After the Eurogroup, some questions remain

After the deal at the Euro-Summit, there are still questions that puzzle me.

The first is the question related to growth. At which moment in the future can we imagine a growth take off in Greece? There are some minor measures on competition (shops open on Sunday and liberalization for pharmacy ownership and bakeries) and on the labor market. They can improve the situation but will not create a boost that will be able to change the global picture.
Last Thursday, Alexis Tsipras mentioned that the target for primary surplus was 3.5% of GDP in 2018 versus less than 1% this year. This means that an extra saving of 2.5% will be needed in the 3 year to come. It will come from higher VAT rate and lower pensions. This will lead to lower internal demand and then to a poor GDP performance.
In 2014, austerity was a bit lighter and we saw the beginning of a rebound in activity and in jobs at the end of the year. The phenomenon was the same than in the UK and in Spain since 2013: less austerity implies stronger growth momentum.
Since the beginning of the year the situation was messy with the arrival of Syriza at the government but we cannot expect a rapid improvement after the measures Greece will have to take.
In other words, after a deep drop in GDP during the last five years, we do not expect a rapid recovery. Probably, recession will remain the main word to describe the Greek outlook.
The retirement reform that is expected to be presented at the end of October will have the same effect. With the large drop in GDP, the reform will scale down contributions and pensions to the lower level of activity. This will also penalize growth.
Two questions are associated with this issue
The first is related to the sustainability of the public debt. The convergence to a 3.5% primary surplus in 2018 and the weak GDP growth momentum will not allow an improvement of the Public Debt to GDP ratio. The question of debt relief, debt restructuring and haircut will come back rapidly on the table.
The second point is that unemployment will not decrease. After the measures accepted by Tsipras, we can imagine some social unrest.

The second point I wanted to mention is the disappearance of the moral hazard issue. After the deal, no country is expected to deviate and take the risk of strong constraints on its behavior. It can be important at a political level just before major elections in Spain.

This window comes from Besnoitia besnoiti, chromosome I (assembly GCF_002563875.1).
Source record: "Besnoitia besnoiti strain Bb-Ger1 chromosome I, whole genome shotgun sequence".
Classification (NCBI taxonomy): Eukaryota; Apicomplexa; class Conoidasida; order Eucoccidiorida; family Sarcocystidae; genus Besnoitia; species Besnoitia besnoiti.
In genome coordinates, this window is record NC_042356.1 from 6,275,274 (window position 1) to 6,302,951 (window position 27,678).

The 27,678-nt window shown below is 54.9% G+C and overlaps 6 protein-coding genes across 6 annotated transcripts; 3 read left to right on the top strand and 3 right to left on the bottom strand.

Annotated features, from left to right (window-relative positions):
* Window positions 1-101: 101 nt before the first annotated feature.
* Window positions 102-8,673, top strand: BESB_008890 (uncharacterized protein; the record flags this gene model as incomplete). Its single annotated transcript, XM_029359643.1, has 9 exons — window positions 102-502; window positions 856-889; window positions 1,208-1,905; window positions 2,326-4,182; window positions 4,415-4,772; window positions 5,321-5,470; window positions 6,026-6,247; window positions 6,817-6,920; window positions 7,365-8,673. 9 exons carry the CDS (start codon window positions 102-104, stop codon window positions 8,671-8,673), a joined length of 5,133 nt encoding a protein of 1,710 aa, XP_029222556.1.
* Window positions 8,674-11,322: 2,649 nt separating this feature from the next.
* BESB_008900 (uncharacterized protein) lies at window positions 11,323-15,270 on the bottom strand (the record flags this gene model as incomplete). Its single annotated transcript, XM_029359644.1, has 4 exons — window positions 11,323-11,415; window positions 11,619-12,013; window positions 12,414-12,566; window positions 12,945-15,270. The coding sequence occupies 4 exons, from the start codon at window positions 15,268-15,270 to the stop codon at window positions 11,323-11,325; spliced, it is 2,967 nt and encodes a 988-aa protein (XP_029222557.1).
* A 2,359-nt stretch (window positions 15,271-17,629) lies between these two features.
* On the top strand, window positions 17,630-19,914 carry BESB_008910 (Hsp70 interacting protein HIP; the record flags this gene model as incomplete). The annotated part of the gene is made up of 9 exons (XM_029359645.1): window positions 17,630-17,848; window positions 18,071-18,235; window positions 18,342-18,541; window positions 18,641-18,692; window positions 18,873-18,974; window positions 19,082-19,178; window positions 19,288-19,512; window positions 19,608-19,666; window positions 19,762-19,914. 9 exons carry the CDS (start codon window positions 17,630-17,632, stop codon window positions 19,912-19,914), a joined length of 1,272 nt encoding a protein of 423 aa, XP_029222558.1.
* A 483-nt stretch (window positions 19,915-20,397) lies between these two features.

Nevertheless this creates new questions: if there are incentives not to deviate, this can reflects the fact that the main target for fiscal policy is a kind of balanced budget scheme in the Eurozone. The target then could be to imagine that the kind of budget neutrality this situation will imply is sufficient to limit global imbalances. It’s probably false. In the US and in Germany there are strong constraints on States and on Lander but there is a federal budget that is able to allocate resources from on entity to another one. And that’s one important reason of the good track record of these economies. Without a federal budget it won’t work.
But it seems that it is the scheme, fiscal neutrality, Eurozone will converge to. It is not optimal because it will not help to amortize asymmetric shocks and it’s not optimal either because the only regulator will be monetary policy. In an Optimal Currency Area, there is a need to have both fiscal and monetary policies.
In a more flexible system we had in the Eurozone before the crisis, large disequilibrium have appeared (see private indebtedness in some countries and large current account imbalances), how will we be able to reduce them in a more constrained environment? May be to exclude countries that are not able to follow this strategy, but I can’t imagine that.

The third point I wanted to mention is that for many negotiators, the impact of the negotiation was perceived as more important for internal issues than for the global Eurozone equilibrium. A large number of people have thought that the situation of their country was more important that the global euro Area. That’s problematic.
For long I haven’t heard a speech on the European construction and on its goal. I could have been a good idea after the referendum or before the start of the Eurogroup. But no one has spoken on Europe, neither Angela Merkel, nor Francois Hollande or Donald Tusk. It would have been important at a moment where centrifugal strength inside each country is a menace for the European stability.

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